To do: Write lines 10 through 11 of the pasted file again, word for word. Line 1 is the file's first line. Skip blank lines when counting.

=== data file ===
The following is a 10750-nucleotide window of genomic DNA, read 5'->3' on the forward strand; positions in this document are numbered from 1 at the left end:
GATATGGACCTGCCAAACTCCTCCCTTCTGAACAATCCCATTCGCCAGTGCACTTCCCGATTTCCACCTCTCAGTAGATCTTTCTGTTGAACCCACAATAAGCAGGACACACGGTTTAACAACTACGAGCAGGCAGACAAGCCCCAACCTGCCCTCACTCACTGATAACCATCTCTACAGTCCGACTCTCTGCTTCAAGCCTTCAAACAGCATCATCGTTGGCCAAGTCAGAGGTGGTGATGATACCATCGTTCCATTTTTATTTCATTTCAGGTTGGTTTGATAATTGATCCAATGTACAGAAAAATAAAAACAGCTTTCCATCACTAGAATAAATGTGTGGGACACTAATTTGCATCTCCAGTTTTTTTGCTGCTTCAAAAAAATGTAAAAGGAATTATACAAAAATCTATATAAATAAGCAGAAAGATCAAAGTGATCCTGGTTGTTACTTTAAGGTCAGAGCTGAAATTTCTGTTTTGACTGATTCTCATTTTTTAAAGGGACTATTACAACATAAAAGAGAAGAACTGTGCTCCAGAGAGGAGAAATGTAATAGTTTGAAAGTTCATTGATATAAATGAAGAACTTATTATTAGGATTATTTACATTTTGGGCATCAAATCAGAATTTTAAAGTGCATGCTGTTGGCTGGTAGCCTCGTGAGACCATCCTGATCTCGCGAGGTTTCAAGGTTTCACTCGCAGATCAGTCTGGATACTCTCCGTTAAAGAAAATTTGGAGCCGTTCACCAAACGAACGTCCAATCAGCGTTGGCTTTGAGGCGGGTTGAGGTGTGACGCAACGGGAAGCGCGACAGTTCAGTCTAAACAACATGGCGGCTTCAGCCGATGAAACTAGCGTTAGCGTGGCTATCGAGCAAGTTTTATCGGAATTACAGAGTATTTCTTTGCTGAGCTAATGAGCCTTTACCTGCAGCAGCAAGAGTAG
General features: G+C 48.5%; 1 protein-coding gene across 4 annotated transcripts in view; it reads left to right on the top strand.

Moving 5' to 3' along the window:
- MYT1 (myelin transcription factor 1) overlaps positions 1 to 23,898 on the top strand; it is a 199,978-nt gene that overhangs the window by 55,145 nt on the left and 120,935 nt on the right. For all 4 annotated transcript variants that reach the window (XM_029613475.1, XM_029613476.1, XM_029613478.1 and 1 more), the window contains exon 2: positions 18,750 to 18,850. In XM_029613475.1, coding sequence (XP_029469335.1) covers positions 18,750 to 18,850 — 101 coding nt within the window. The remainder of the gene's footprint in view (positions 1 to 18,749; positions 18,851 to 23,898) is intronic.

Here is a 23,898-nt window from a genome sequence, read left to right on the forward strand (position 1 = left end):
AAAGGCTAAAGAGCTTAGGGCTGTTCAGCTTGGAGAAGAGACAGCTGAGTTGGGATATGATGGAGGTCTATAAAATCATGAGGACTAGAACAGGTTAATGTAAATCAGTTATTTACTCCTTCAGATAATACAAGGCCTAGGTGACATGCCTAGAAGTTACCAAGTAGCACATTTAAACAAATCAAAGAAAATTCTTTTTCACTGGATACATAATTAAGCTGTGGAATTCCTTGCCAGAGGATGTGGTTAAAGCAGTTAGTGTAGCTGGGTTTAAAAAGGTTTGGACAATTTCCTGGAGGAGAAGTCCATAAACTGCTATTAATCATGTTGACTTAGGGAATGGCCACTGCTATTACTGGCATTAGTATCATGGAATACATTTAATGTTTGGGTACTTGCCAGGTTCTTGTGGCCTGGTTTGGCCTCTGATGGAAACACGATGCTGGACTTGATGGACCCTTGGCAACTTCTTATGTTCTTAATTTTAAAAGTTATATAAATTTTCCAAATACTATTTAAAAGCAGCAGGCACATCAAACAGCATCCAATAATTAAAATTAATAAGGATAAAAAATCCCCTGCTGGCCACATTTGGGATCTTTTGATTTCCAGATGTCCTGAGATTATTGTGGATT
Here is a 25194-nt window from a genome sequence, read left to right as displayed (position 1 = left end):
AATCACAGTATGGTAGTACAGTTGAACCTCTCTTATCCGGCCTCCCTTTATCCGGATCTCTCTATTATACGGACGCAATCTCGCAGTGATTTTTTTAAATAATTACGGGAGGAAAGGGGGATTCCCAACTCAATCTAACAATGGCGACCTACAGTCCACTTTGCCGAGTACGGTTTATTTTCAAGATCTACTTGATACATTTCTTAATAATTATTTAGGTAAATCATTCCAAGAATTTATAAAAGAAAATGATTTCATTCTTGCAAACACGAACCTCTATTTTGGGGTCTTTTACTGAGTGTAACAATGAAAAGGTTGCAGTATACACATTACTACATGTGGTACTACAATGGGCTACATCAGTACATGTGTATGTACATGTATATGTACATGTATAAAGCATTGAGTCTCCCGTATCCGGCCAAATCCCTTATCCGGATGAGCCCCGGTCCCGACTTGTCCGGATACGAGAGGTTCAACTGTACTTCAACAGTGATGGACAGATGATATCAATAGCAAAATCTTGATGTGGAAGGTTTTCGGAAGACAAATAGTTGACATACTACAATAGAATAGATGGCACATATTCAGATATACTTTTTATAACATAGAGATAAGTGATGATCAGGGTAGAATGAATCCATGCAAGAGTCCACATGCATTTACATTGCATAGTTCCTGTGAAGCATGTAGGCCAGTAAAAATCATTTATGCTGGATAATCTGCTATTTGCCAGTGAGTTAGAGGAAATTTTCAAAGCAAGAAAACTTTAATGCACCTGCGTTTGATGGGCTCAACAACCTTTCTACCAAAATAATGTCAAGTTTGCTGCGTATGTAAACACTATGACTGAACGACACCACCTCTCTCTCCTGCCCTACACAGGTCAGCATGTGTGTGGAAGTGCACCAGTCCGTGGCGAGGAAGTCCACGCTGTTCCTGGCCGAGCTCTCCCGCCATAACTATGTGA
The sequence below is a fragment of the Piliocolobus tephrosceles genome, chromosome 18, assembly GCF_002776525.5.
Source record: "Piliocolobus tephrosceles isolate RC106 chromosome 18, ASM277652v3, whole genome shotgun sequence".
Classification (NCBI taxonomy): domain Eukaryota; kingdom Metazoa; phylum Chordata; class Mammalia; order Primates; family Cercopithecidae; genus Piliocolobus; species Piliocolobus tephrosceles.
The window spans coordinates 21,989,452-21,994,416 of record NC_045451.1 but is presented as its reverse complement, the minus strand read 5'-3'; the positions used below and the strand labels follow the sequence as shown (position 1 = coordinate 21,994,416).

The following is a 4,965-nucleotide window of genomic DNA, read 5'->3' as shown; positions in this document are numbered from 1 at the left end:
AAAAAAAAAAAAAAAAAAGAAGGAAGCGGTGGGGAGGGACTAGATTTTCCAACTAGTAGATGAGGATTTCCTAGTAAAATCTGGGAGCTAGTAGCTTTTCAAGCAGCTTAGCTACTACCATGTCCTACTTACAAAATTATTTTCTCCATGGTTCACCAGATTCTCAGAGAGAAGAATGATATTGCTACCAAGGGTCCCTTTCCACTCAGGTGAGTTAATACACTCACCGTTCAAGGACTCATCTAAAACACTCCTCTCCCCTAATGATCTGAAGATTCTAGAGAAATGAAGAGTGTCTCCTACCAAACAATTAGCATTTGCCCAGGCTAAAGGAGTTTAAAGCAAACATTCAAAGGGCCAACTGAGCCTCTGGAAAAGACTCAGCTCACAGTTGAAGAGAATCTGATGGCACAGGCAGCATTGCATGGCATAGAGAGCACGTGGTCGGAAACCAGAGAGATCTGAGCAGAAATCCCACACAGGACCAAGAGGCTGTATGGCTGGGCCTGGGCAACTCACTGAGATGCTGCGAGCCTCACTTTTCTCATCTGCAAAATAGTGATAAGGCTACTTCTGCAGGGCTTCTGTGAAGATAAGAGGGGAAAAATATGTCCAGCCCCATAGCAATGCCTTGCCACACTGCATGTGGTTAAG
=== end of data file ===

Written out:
The sequence below is a fragment of the Piliocolobus tephrosceles genome, chromosome 18, assembly GCF_002776525.5.
Source record: "Piliocolobus tephrosceles isolate RC106 chromosome 18, ASM277652v3, whole genome shotgun sequence".